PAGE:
Spain's Budget Cuts Likely To Provoke Protests
STEVE INSKEEP, HOST:
European finance ministers have asked Spain if it might need a few bucks to tide it over - in particular, $125 billion to prop up failing banks. The Spanish government is expected to announce today how much of that sum it will need.
Shoring up banks is one step Spain is taking to prevent economic collapse. Another step is to slash more than $50 billion dollars in spending.
Lauren Frayer reports from Madrid on Spain's new budget, unveiled last night.
LAUREN FRAYER, BYLINE: Thousands of Spaniards spent the days leading up to the government's budget announcement on the streets protesting. They surrounded the parliament, chanting "they don't represent us."
At the same time, Prime Minister Mariano Rajoy was photographed on the streets of New York, where he was visiting the U.N., puffing a cigar.
Protesters like Maria Cruz were disgusted by that image.
MARIA CRUZ: They are not defending us. They are defending the money, and the money has no country.
FRAYER: With this new round of austerity measures, many Spaniards anticipated even more harsh budget cuts to things like education, health and pensions. But Deputy Prime Minister Soraya Saenz de Santamaría said the government was fighting to preserve welfare spending, which was decreased drastically in the last round of cuts.
SORAYA SAENZ DE SANTAMARIA: (Spanish spoken)
FRAYER: The spending priority in this budget is social programs, she said. The part that will grow is our spending on pensions, scholarships and interest on the debt.
She said the government would dip into a social security reserve to keep paying pensions - and even increase them by one percent.
Not touching pensions was Rajoy's campaign promise. But others have been broken. The top sales tax rate rose to 21 percent this summer. Consumer spending has plummeted.
With pensions intact, the more than $50 billion in savings next year will come, instead, from new taxes on lottery winnings, public sector pay freezes and cuts to government departments' budgets. But some economists say that won't be enough.
GAYLE ALLARD: The credibility of the budget is sapped before they even get started, by their growth projections.
FRAYER: Gayle Allard, at Madrid's IE Business School, says the budget assumes 0.5 percent negative growth next year, which could be optimistic. The IMF forecasts economic decline of almost three times that. Less growth means less tax revenue - and then this budget's targets become impossible to meet. The only option, then, might be to ask Europe for help.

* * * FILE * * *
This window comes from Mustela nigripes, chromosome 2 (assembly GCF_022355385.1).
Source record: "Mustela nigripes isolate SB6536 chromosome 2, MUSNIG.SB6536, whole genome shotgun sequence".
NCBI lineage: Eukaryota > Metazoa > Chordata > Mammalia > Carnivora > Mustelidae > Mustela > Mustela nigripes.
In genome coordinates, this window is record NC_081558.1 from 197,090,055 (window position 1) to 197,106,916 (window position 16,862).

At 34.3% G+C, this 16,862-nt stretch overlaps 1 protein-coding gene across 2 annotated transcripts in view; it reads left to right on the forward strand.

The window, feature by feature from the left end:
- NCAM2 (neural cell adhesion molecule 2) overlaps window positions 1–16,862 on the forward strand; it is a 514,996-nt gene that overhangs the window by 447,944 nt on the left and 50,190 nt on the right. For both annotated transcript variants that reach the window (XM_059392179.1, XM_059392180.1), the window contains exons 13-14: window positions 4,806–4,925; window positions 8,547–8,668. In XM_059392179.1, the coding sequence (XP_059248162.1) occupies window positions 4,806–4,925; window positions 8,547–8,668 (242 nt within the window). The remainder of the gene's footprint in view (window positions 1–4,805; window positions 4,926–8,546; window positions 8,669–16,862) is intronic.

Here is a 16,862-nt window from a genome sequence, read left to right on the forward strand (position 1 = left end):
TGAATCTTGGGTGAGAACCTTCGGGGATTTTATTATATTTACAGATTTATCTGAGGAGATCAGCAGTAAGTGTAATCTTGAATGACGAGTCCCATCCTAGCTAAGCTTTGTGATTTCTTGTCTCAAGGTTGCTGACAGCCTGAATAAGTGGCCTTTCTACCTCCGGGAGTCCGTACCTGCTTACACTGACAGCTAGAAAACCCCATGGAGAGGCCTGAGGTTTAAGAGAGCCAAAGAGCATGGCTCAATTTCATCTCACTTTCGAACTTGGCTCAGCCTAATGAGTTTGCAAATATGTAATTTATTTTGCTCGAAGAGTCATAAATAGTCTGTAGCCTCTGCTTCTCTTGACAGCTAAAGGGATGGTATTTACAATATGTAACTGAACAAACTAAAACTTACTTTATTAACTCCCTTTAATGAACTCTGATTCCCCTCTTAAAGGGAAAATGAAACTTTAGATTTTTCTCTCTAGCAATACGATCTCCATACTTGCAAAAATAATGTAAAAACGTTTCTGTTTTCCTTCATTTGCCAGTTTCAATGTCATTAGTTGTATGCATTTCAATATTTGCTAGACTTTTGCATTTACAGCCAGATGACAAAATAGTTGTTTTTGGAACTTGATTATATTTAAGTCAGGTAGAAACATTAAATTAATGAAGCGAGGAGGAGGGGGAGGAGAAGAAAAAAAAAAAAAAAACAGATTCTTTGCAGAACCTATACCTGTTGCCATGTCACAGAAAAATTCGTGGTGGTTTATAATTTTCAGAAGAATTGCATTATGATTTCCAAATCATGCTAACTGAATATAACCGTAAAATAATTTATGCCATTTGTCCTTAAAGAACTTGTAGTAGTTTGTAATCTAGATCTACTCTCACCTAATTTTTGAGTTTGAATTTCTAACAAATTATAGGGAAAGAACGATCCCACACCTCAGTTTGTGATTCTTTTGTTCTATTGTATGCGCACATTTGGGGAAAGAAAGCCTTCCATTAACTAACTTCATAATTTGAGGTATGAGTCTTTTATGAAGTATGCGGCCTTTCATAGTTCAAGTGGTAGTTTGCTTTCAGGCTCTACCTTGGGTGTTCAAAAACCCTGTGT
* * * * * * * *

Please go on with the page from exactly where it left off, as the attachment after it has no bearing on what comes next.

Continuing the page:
Ministers have not ruled out a second, larger bailout request beyond what Spain is already getting for its banks, hobbled by the big property boom-and-bust. Many economists, like Allard, say the sooner a full rescue comes, the better.
ALLARD: I'm not sure what the point is in waiting for that rescue. I think we'd better just get it over with. No matter how you project this forward, Spain's got a really long hard road ahead. They're not finishing this in 2013.
FRAYER: Ministers forecast that the nearly 25 percent unemployment rate here - the highest in Europe - will not come down next year. Economists say it could even go up.
The morning after this new budget was unveiled, commuters on the streets of Madrid are disgruntled. Subway service is suspended, as transit workers go on strike again.
Seventy-six-year-old Victoria Rodriguez waits for the bus in the pouring rain.
(SOUNDBITE OF RAINFALL)
VICTORIA RODRIGUEZ: (Spanish spoken)
FRAYER: I survive on my pension, and I'm glad to hear they won't take that away from me yet, she says. But I'm frightened.
I ask Rodriguez - who lived through the Spanish Civil War, dictatorship, democracy and now crisis - how she feels about the future.
RODRIGUEZ: (Spanish spoken)
FRAYER: Very bad, she says, and every day things are getting worse.
It's unclear whether Spain's efforts at belt-tightening will appease financial markets long-term. But for now, Spaniards continue to be frustrated and angry.
For NPR News, I'm Lauren Frayer in Madrid. Transcript provided by NPR, Copyright NPR.